Clive Palmer: Well, first of all, there’s two there’s two liquidators. There’s the special purpose liquidator and there’s the general-purpose liquidator who was the administrator. He’s the one that refused to transfer the workers and one of his associates acknowledged in court, that if they accepted the money from us at the time and transferred the workers, the business would have continued. There would have been no entitlements at all because everyone would have had a job. He has given evidence to say that the reason it closed down was because they, the administrators independently, decided to sack the workers. When they were asked by the Commonwealth government, “Had anyone offered to pay the creditors? Had anyone offered to continue the workforce employment?” They gave the answer. “No.” Not him, the one that gave the testimony, but the other administrator said to the commonwealth, “No, no one had.” They lied in effect to the Commonwealth. That was a big revelation, and of course, we don’t want administrators or liquidators to act that way. We’ve got 556 people who have registered for jobs or previously worked at the refinery. We’ve got a strong commitment to those people to see that they get employed, they have a better lifestyle. The refinery is very important for North Queensland because 3,000 people were employed there. Whatever you want to say about the past, we’ve got to look to the future. It’s $6 billion asset, should be reopened and it would be very financially economic if it was at the moment.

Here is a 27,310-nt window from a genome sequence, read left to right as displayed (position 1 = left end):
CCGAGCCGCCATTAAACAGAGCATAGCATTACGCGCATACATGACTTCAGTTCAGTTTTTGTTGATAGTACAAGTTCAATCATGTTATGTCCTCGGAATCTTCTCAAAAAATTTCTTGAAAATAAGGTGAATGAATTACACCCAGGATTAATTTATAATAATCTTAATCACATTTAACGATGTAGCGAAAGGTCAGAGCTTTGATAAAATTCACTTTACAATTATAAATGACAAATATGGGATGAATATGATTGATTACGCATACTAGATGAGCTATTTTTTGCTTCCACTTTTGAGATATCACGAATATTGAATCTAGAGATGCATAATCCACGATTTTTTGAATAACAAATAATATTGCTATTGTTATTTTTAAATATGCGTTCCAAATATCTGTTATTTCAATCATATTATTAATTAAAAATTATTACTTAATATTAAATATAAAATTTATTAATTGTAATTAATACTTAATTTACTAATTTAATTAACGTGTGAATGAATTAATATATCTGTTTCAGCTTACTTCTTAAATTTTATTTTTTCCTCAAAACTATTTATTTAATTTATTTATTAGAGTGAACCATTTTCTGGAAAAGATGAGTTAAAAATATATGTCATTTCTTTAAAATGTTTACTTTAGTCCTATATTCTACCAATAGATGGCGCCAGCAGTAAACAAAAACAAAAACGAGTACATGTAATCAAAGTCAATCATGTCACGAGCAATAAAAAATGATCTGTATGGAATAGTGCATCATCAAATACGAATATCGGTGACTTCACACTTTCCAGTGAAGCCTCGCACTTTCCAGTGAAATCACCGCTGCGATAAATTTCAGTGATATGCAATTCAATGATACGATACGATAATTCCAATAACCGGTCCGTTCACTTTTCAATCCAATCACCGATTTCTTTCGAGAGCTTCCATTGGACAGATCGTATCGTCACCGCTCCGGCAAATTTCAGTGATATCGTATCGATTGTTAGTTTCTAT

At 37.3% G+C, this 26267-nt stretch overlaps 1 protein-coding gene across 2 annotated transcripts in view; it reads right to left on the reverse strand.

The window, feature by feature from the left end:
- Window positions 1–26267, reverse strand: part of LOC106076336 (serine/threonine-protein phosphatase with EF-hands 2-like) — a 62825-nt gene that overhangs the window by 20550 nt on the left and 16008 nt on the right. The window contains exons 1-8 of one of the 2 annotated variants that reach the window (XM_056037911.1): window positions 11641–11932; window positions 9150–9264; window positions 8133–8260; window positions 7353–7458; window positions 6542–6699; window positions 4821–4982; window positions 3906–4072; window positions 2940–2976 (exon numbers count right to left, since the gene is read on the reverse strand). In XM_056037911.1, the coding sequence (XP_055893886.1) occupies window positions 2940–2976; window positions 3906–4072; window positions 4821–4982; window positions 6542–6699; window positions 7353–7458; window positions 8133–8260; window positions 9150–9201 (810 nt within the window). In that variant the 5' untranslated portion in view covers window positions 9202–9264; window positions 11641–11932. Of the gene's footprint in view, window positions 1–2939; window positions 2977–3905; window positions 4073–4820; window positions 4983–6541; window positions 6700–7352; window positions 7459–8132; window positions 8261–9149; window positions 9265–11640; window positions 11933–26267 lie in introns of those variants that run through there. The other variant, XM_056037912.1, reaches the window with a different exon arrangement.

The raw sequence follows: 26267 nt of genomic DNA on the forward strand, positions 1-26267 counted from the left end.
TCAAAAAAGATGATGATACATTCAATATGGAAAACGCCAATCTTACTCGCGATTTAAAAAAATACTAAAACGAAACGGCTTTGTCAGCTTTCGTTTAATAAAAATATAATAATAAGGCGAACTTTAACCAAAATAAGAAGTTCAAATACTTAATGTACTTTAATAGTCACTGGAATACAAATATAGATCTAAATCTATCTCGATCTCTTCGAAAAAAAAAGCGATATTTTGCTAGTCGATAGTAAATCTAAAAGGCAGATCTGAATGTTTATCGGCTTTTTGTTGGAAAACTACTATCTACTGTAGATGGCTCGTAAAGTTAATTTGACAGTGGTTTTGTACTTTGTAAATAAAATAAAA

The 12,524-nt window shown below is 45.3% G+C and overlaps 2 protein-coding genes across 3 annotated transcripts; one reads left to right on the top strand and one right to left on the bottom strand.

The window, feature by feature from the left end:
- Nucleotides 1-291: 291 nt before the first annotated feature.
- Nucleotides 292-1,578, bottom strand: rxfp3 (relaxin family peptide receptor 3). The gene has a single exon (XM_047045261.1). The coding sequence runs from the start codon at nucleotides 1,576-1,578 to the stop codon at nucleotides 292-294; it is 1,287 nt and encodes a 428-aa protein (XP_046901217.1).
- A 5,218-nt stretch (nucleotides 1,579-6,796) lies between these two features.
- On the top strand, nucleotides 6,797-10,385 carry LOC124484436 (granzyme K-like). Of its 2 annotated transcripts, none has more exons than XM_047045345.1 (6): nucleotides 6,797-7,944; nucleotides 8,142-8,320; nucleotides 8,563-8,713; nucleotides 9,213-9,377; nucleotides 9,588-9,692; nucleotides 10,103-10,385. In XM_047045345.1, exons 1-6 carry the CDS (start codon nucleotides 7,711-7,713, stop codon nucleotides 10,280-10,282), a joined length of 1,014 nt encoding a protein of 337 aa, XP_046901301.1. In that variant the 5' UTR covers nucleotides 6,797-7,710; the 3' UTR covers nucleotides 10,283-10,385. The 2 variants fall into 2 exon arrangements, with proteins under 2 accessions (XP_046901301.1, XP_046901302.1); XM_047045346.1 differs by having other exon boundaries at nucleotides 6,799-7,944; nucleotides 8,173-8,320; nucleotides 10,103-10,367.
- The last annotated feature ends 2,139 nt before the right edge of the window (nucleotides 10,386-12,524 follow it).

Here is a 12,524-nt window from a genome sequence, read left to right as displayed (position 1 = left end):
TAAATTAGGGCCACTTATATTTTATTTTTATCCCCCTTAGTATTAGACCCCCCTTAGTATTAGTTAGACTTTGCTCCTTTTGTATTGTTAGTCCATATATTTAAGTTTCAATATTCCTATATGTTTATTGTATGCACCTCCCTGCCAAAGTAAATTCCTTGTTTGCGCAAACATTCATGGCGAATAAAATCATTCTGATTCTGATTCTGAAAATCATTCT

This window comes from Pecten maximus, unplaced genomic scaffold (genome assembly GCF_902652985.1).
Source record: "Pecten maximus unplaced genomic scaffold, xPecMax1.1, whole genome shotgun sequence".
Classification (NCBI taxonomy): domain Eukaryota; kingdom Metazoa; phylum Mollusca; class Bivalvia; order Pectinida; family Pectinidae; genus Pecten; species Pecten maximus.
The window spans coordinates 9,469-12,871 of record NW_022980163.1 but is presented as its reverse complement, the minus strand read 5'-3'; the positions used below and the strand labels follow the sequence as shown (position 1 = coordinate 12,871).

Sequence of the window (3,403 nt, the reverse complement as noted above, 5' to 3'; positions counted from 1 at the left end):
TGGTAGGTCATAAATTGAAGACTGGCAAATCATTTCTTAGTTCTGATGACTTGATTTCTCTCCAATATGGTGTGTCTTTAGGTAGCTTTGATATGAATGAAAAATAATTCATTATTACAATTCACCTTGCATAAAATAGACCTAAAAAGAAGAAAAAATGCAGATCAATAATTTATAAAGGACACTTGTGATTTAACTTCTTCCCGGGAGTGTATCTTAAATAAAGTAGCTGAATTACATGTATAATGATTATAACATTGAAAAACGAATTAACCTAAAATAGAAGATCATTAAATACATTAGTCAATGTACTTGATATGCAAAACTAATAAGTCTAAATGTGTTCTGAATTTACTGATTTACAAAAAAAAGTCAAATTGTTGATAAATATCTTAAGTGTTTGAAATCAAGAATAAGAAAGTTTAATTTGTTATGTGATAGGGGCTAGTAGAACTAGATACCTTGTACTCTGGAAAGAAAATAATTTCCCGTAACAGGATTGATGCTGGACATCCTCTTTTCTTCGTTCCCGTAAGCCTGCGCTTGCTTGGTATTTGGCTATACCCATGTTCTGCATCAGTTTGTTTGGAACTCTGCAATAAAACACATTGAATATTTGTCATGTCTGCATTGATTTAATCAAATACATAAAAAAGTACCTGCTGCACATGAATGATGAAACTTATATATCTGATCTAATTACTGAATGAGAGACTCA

Ross Greenwood: A few other bits and pieces that may not know that there’s been the issue in regards to the freezing and $500 million of your personal and business assets. Is that causing you any distress at this stage?
Clive Palmer: That’s like being hit by a pen of rocks. I’ve got about $3 or $4 billion of assets in Australia. Freezing order doesn’t actually stop you dealing with any assets. Its just requires you to maintain that you will always remain at that amount of money within Australia. For the last ten years, I’m Australian. I live here, I live in this country. I’ve got no intention of not having at least that much money available at any one time.
Ross Greenwood: From that point of view, having those assets frozen is not such a big issue for you, but you’ve been fighting tooth and nail to try and have that freeze lifted. I would have thought.
Clive Palmer: Well, we’ve appealed against the decision and it’s appeal. It’s a ridiculous thing we did to the wealthiest person in Queensland, that they’re having their assets frozen that’s part of the hysteria that we had to live with. Clive Palmer not important to this issue and no individual is. We need to think of broader and try to get everyone employed out there and over the $600 million worth of exports going from Australia. The economic activity is more important. I had one small girl up there couldn’t pay her swimming fees because her dad didn’t have a job. That concerns me and I’ve got the ability and the funds to reopen it and it would be economically viable at the moment so why don’t we do it?
Ross Greenwood: Given the state of the refinery itself, It’s been in mothballs, but some say that the actual state of the refinery after being closed for such a long time would be pretty poor what sort of money do you imagine might be needed to reopen the nickel refinery?